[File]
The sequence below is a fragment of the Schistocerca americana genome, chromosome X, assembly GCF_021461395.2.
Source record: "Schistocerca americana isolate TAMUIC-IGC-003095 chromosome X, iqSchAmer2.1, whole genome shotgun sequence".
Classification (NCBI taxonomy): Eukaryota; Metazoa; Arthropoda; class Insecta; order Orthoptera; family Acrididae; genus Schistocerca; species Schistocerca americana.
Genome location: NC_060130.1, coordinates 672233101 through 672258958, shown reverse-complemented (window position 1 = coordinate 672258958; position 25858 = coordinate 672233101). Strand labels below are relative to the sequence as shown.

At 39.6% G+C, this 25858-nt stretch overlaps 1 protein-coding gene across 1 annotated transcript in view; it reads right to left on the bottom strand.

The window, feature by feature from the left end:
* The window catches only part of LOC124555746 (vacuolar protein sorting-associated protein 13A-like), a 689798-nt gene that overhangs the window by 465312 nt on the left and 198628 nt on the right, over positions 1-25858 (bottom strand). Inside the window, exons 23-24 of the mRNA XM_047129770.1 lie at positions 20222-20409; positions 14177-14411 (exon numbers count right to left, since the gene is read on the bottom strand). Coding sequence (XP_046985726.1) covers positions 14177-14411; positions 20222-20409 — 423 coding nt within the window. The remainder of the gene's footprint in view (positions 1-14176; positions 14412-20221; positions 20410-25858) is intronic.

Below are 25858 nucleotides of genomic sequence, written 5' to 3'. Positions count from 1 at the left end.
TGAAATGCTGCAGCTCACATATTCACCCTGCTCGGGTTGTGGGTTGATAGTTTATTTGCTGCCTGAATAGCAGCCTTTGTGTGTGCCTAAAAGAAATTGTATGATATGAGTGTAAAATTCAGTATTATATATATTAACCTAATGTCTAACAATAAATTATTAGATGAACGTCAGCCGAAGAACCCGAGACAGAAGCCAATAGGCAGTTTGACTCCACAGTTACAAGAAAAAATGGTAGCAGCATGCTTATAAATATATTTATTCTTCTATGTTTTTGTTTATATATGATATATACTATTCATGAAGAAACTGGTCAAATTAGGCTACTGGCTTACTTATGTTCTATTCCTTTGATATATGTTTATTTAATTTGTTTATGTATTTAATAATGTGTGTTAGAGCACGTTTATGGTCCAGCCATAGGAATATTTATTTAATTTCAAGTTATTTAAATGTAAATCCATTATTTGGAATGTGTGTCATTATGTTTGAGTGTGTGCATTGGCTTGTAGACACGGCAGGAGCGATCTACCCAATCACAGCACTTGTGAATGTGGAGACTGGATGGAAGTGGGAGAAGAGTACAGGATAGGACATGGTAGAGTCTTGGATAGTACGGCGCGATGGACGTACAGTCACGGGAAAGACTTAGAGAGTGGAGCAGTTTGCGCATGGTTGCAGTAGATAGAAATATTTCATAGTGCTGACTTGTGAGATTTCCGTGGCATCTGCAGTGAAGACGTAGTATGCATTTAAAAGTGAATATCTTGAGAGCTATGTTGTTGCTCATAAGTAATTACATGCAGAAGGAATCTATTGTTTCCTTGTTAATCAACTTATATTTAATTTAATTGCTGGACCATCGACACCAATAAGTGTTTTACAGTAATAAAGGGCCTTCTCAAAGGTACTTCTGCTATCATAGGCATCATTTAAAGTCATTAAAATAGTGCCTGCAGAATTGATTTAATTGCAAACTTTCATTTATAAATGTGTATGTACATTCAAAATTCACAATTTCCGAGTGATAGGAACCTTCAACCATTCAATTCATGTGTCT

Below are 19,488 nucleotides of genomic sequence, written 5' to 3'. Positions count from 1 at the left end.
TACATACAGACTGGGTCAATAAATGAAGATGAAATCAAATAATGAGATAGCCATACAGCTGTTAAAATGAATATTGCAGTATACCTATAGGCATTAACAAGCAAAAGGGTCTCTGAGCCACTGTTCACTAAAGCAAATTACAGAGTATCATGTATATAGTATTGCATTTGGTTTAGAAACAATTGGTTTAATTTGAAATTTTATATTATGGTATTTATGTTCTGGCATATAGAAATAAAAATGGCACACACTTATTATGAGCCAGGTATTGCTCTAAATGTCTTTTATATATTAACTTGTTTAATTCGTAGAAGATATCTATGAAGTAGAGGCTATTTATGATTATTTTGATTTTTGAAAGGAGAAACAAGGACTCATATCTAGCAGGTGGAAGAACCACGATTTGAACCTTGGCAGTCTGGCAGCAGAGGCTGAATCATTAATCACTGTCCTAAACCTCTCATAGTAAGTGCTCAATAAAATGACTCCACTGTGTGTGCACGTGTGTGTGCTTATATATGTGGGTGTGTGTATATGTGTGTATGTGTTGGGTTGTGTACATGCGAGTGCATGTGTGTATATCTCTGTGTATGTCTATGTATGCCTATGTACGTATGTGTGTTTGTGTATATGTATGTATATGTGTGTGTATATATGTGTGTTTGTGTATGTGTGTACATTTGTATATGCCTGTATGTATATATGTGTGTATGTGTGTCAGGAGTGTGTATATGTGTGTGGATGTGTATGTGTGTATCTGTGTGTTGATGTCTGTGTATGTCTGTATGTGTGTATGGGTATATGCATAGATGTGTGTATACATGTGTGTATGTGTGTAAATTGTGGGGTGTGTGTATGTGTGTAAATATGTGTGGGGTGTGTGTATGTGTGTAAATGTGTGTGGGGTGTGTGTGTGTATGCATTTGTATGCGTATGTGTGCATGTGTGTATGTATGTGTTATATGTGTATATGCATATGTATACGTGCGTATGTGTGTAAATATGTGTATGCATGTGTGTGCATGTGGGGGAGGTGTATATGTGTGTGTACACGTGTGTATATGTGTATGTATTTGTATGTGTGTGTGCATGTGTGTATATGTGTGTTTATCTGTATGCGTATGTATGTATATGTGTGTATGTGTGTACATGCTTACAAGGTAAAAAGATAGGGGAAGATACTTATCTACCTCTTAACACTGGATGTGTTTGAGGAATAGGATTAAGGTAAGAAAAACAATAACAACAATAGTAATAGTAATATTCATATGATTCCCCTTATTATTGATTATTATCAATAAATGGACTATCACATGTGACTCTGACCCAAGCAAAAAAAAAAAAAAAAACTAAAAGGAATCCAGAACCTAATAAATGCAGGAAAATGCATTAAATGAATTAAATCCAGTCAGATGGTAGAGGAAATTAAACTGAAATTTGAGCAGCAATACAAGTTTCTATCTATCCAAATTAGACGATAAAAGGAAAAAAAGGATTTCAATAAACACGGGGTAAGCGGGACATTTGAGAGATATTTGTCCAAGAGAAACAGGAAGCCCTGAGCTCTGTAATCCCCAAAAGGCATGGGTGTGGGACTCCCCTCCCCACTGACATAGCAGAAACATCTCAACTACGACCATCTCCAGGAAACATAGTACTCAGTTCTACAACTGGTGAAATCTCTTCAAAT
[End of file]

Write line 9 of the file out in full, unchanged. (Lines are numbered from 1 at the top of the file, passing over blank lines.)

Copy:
TGAAATGCTGCAGCTCACATATTCACCCTGCTCGGGTTGTGGGTTGATAGTTTATTTGCTGCCTGAATAGCAGCCTTTGTGTGTGCCTAAAAGAAATTGTATGATATGAGTGTAAAATTCAGTATTATATATATTAACCTAATGTCTAACAATAAATTATTAGATGAACGTCAGCCGAAGAACCCGAGACAGAAGCCAATAGGCAGTTTGACTCCACAGTTACAAGAAAAAATGGTAGCAGCATGCTTATAAATATATTTATTCTTCTATGTTTTTGTTTATATATGATATATACTATTCATGAAGAAACTGGTCAAATTAGGCTACTGGCTTACTTATGTTCTATTCCTTTGATATATGTTTATTTAATTTGTTTATGTATTTAATAATGTGTGTTAGAGCACGTTTATGGTCCAGCCATAGGAATATTTATTTAATTTCAAGTTATTTAAATGTAAATCCATTATTTGGAATGTGTGTCATTATGTTTGAGTGTGTGCATTGGCTTGTAGACACGGCAGGAGCGATCTACCCAATCACAGCACTTGTGAATGTGGAGACTGGATGGAAGTGGGAGAAGAGTACAGGATAGGACATGGTAGAGTCTTGGATAGTACGGCGCGATGGACGTACAGTCACGGGAAAGACTTAGAGAGTGGAGCAGTTTGCGCATGGTTGCAGTAGATAGAAATATTTCATAGTGCTGACTTGTGAGATTTCCGTGGCATCTGCAGTGAAGACGTAGTATGCATTTAAAAGTGAATATCTTGAGAGCTATGTTGTTGCTCATAAGTAATTACATGCAGAAGGAATCTATTGTTTCCTTGTTAATCAACTTATATTTAATTTAATTGCTGGACCATCGACACCAATAAGTGTTTTACAGTAATAAAGGGCCTTCTCAAAGGTACTTCTGCTATCATAGGCATCATTTAAAGTCATTAAAATAGTGCCTGCAGAATTGATTTAATTGCAAACTTTCATTTATAAATGTGTATGTACATTCAAAATTCACAATTTCCGAGTGATAGGAACCTTCAACCATTCAATTCATGTGTCT